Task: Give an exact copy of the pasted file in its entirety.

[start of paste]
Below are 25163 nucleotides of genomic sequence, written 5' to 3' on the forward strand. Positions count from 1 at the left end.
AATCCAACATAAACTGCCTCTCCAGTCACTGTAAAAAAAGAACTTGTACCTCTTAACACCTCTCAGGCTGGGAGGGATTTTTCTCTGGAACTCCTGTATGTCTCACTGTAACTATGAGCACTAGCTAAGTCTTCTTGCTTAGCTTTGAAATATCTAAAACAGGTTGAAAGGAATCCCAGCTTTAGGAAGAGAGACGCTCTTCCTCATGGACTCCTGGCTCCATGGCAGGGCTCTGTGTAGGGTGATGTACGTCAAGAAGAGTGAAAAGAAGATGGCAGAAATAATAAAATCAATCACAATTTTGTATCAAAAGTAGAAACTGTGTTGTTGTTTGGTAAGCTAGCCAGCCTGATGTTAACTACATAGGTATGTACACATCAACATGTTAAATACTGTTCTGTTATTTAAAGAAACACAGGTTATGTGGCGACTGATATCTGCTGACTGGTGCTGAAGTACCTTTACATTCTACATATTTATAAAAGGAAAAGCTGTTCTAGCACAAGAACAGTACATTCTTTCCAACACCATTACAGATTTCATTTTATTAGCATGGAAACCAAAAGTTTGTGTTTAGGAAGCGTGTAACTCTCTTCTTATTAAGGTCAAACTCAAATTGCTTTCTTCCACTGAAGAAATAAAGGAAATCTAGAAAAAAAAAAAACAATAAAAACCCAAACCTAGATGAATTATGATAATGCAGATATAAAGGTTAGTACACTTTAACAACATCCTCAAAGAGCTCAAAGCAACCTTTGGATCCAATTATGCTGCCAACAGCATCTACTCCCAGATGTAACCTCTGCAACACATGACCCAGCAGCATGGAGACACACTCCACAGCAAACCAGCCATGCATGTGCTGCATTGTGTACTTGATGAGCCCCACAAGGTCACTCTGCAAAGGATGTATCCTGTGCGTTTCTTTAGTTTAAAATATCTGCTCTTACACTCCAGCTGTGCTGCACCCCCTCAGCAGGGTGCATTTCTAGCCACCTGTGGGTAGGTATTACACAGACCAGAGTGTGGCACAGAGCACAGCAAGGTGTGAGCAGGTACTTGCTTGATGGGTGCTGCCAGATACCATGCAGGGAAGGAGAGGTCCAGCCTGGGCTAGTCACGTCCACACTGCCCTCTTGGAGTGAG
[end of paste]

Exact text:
Below are 25163 nucleotides of genomic sequence, written 5' to 3' on the forward strand. Positions count from 1 at the left end.
AATCCAACATAAACTGCCTCTCCAGTCACTGTAAAAAAAGAACTTGTACCTCTTAACACCTCTCAGGCTGGGAGGGATTTTTCTCTGGAACTCCTGTATGTCTCACTGTAACTATGAGCACTAGCTAAGTCTTCTTGCTTAGCTTTGAAATATCTAAAACAGGTTGAAAGGAATCCCAGCTTTAGGAAGAGAGACGCTCTTCCTCATGGACTCCTGGCTCCATGGCAGGGCTCTGTGTAGGGTGATGTACGTCAAGAAGAGTGAAAAGAAGATGGCAGAAATAATAAAATCAATCACAATTTTGTATCAAAAGTAGAAACTGTGTTGTTGTTTGGTAAGCTAGCCAGCCTGATGTTAACTACATAGGTATGTACACATCAACATGTTAAATACTGTTCTGTTATTTAAAGAAACACAGGTTATGTGGCGACTGATATCTGCTGACTGGTGCTGAAGTACCTTTACATTCTACATATTTATAAAAGGAAAAGCTGTTCTAGCACAAGAACAGTACATTCTTTCCAACACCATTACAGATTTCATTTTATTAGCATGGAAACCAAAAGTTTGTGTTTAGGAAGCGTGTAACTCTCTTCTTATTAAGGTCAAACTCAAATTGCTTTCTTCCACTGAAGAAATAAAGGAAATCTAGAAAAAAAAAAAACAATAAAAACCCAAACCTAGATGAATTATGATAATGCAGATATAAAGGTTAGTACACTTTAACAACATCCTCAAAGAGCTCAAAGCAACCTTTGGATCCAATTATGCTGCCAACAGCATCTACTCCCAGATGTAACCTCTGCAACACATGACCCAGCAGCATGGAGACACACTCCACAGCAAACCAGCCATGCATGTGCTGCATTGTGTACTTGATGAGCCCCACAAGGTCACTCTGCAAAGGATGTATCCTGTGCGTTTCTTTAGTTTAAAATATCTGCTCTTACACTCCAGCTGTGCTGCACCCCCTCAGCAGGGTGCATTTCTAGCCACCTGTGGGTAGGTATTACACAGACCAGAGTGTGGCACAGAGCACAGCAAGGTGTGAGCAGGTACTTGCTTGATGGGTGCTGCCAGATACCATGCAGGGAAGGAGAGGTCCAGCCTGGGCTAGTCACGTCCACACTGCCCTCTTGGAGTGAG